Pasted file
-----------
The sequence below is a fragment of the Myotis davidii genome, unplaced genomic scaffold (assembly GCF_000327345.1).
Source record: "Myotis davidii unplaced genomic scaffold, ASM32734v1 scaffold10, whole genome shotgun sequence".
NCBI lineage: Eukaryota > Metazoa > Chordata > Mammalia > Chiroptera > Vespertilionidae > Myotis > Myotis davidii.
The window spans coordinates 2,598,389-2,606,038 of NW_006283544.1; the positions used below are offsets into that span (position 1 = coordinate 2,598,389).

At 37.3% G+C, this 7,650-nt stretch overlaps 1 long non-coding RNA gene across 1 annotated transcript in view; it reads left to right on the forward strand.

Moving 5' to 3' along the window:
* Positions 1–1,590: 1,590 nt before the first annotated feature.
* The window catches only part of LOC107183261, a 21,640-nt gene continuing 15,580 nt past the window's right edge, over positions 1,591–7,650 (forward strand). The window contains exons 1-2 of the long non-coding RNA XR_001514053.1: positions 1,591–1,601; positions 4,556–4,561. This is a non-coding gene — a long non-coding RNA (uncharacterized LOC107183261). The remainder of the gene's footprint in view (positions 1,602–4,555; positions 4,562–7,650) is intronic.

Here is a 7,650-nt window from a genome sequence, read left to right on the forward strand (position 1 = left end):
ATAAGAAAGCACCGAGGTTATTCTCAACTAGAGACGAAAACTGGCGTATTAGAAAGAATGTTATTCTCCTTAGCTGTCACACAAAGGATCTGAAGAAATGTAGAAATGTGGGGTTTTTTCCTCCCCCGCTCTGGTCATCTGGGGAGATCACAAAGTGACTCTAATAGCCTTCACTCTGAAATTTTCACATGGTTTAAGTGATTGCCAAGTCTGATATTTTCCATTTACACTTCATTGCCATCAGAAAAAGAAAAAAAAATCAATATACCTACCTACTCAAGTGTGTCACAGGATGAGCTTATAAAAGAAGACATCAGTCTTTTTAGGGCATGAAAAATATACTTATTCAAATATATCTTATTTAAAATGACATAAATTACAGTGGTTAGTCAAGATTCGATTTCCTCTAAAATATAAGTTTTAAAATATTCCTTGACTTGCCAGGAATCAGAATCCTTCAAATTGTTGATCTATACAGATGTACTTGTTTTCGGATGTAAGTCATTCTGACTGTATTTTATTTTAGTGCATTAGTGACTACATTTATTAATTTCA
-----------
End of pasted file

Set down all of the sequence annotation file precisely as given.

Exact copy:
The sequence below is a fragment of the Myotis davidii genome, unplaced genomic scaffold (assembly GCF_000327345.1).
Source record: "Myotis davidii unplaced genomic scaffold, ASM32734v1 scaffold10, whole genome shotgun sequence".
NCBI lineage: Eukaryota > Metazoa > Chordata > Mammalia > Chiroptera > Vespertilionidae > Myotis > Myotis davidii.
The window spans coordinates 2,598,389-2,606,038 of NW_006283544.1; the positions used below are offsets into that span (position 1 = coordinate 2,598,389).

At 37.3% G+C, this 7,650-nt stretch overlaps 1 long non-coding RNA gene across 1 annotated transcript in view; it reads left to right on the forward strand.

Moving 5' to 3' along the window:
* Positions 1–1,590: 1,590 nt before the first annotated feature.
* The window catches only part of LOC107183261, a 21,640-nt gene continuing 15,580 nt past the window's right edge, over positions 1,591–7,650 (forward strand). The window contains exons 1-2 of the long non-coding RNA XR_001514053.1: positions 1,591–1,601; positions 4,556–4,561. This is a non-coding gene — a long non-coding RNA (uncharacterized LOC107183261). The remainder of the gene's footprint in view (positions 1,602–4,555; positions 4,562–7,650) is intronic.

Here is a 7,650-nt window from a genome sequence, read left to right on the forward strand (position 1 = left end):
ATAAGAAAGCACCGAGGTTATTCTCAACTAGAGACGAAAACTGGCGTATTAGAAAGAATGTTATTCTCCTTAGCTGTCACACAAAGGATCTGAAGAAATGTAGAAATGTGGGGTTTTTTCCTCCCCCGCTCTGGTCATCTGGGGAGATCACAAAGTGACTCTAATAGCCTTCACTCTGAAATTTTCACATGGTTTAAGTGATTGCCAAGTCTGATATTTTCCATTTACACTTCATTGCCATCAGAAAAAGAAAAAAAAATCAATATACCTACCTACTCAAGTGTGTCACAGGATGAGCTTATAAAAGAAGACATCAGTCTTTTTAGGGCATGAAAAATATACTTATTCAAATATATCTTATTTAAAATGACATAAATTACAGTGGTTAGTCAAGATTCGATTTCCTCTAAAATATAAGTTTTAAAATATTCCTTGACTTGCCAGGAATCAGAATCCTTCAAATTGTTGATCTATACAGATGTACTTGTTTTCGGATGTAAGTCATTCTGACTGTATTTTATTTTAGTGCATTAGTGACTACATTTATTAATTTCA